Distracted Driving Kills

My 12 year old son is really into cars.  The first thing he checks out is the vehicle’s computer display.  He fully expects his first car to be self-driving with “smart glass,” which would turn his car windows into video displays.  While this could very well be a reality for him, I am already talking with him about defensive driving and the responsibility that comes with the privilege.

According to the National Safety Council, motor vehicles deaths have been estimated at 40,000/year for the third straight year. In 2018, an estimated 4.5 million people were seriously injured in a motor vehicle crash.

There are many contributing factors behind these numbers, but there is little doubt that there has been an increase in distracted driving with the widespread use of cell phones and their increasing technological capabilities.  The National Safety Council has many great articles of Distracted Driving that you can read here: Distracted Driving.

Maine Bans the Use of Handheld Phones and Devices While Driving

On September 19, 2019, it will be against the law to use handheld phones and devices while driving in Maine.  The law PL 2019, c. 486 states that “A person may not operate a motor vehicle on a public way while using, manipulating, talking into or otherwise interacting with a handheld electronic device or mobile telephone, including but not limited to the use of a handheld electronic device or mobile telephone while the vehicle is temporarily stationary because of traffic, a traffic light or a stop sign.”

What about if you pull off to the side of the road?

The new law states “A person who has pulled a motor vehicle to the side of, or off, a public way and has halted in a location where the motor vehicle can safely remain stationary may use, manipulate, talk into or otherwise interact with a handheld electronic device or mobile telephone.”

How about hands-free mode?

“A person who has attained 18 years of age and is not operating with an intermediate license…or a learner’s permit…may use a mobile telephone or handheld electronic device while operating a motor vehicle if the mobile telephone or handheld electronic device is being used in hands-free mode.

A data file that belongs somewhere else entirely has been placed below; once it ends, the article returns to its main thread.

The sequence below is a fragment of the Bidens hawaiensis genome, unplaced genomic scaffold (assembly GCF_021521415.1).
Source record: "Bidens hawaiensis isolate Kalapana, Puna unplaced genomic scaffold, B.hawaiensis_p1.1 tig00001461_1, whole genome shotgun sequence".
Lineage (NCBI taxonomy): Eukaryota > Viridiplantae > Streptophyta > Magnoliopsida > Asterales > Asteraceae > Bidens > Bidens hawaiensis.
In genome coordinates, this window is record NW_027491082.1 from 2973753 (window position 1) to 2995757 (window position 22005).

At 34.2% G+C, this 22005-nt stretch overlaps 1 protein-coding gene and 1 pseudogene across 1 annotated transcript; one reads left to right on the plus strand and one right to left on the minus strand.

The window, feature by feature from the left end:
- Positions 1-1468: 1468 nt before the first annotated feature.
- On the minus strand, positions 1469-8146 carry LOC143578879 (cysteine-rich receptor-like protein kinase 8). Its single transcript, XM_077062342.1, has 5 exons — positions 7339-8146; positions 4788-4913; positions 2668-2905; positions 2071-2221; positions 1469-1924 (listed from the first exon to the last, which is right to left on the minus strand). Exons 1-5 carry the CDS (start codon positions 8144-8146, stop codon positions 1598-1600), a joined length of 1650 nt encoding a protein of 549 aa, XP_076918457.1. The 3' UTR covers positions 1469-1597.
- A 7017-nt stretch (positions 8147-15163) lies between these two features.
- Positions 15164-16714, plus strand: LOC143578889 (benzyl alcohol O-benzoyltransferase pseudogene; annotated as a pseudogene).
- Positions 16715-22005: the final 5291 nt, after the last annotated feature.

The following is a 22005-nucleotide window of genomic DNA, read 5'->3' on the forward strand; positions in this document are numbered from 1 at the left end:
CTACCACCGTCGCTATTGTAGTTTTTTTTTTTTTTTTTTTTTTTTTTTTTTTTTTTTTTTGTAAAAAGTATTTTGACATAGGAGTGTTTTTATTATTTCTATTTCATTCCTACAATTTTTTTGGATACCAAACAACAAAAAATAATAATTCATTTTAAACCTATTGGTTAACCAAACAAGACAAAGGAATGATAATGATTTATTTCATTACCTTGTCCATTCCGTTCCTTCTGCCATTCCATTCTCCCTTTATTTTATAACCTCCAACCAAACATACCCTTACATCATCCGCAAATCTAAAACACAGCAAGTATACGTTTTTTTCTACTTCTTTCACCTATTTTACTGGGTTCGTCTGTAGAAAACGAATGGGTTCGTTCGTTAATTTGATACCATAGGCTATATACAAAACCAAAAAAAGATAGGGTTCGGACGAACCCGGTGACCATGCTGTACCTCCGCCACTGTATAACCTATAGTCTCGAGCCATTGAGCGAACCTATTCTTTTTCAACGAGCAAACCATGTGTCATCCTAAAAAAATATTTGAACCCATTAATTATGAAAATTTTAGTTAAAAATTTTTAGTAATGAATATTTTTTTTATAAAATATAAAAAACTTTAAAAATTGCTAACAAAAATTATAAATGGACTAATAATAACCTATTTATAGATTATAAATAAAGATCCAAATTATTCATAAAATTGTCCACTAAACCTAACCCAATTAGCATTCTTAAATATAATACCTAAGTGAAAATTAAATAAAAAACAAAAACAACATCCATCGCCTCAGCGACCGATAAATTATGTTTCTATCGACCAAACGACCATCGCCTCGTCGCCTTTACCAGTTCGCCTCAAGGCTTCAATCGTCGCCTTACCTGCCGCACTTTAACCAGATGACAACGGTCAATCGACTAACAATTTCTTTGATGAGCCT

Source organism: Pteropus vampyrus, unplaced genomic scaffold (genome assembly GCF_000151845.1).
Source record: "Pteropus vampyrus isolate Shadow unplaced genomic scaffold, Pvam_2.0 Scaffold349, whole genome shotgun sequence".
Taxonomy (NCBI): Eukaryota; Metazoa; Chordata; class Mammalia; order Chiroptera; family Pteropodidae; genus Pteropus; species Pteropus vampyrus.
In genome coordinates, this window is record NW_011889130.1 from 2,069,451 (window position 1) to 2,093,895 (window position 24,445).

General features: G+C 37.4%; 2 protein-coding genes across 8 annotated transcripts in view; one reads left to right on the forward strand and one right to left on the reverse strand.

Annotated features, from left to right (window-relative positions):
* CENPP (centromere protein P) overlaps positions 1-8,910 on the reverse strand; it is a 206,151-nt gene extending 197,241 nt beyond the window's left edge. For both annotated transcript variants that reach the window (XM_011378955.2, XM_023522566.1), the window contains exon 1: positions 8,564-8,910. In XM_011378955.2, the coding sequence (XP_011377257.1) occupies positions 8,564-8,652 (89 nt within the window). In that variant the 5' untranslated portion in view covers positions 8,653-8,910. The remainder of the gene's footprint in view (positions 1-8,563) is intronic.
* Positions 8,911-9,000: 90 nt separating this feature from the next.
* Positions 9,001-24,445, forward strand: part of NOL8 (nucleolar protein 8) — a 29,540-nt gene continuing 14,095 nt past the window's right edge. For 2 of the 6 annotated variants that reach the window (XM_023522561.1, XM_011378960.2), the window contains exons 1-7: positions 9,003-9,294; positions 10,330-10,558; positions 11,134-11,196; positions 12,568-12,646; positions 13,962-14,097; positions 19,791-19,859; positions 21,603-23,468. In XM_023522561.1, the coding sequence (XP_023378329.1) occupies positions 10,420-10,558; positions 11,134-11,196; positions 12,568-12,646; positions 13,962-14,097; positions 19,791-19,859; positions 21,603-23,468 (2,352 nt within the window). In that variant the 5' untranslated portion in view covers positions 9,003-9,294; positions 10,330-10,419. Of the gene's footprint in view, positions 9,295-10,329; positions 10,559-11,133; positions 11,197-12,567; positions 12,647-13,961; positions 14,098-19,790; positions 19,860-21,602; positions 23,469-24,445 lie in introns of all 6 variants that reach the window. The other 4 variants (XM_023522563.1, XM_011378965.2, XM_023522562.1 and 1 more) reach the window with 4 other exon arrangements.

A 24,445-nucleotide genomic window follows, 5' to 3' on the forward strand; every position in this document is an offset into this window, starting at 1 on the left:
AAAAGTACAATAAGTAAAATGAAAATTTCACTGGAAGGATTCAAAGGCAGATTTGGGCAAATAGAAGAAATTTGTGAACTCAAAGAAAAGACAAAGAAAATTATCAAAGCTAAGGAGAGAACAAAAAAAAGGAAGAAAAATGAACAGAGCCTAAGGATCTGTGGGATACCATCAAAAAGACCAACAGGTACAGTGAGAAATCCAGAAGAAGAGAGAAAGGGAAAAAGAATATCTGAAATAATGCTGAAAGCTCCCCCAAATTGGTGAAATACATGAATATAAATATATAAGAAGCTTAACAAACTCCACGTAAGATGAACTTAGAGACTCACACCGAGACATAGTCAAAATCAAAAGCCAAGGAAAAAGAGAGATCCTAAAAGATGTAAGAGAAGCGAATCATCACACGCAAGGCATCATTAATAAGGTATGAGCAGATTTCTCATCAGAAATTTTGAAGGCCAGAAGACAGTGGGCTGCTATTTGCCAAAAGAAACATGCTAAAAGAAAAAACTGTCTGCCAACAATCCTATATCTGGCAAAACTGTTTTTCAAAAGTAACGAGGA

The operator of a motor vehicle may use a hand to activate or deactivate a feature or function of a mobile telephone or handheld electronic device that is in hands-free mode and mounted or affixed to the vehicle in a location that does not interfere with the operator’s view of the road if the feature or function activated requires only a single swipe, tap or push of the operator’s finger.”

Are there any exceptions?

Yes. But limited.

“The person is employed as a commercial driver or a school bus driver and is using a handheld electronic device or mobile telephone within the scope of the person’s employment as permitted under Federal Motor Carrier Safety Administration regulations.”

“The person, other than a person who is operating with a learner’s permit…is using a mobile telephone or handheld electronic device in order to communicate with law enforcement or emergency services personnel under emergency circumstances.” An emergency circumstance means there is an immediate threat to the health or well-being of any person.

Is there a fine?

Yes. For the first offense the fine is at least $50 and at least $250 for a second or subsequent offense.

Is it Worth the Risk?

The National Highway Traffic Safety Administration is actively involved in preventing distracted driving through a number of public information and awareness campaigns such as U Drive. U Text. U Pay. They ask every person to take the pledge to:

  • Protect lives by never texting or talking on the phone while driving.
  • Be a good passenger and speak out if the driver in my car is distracted.
  • Encourage my friends and family to drive phone-free.
  • #justdrive

Setting an Example

Technological advances bring great benefits to our lives, but also associated risks.  Let’s be the example for the next generation of drivers. When getting behind the wheel let’s make sure we are focused on driving; there is no substitute for concentrating on the task at hand.

At Cheney Insurance we care about you.  Drive safe today!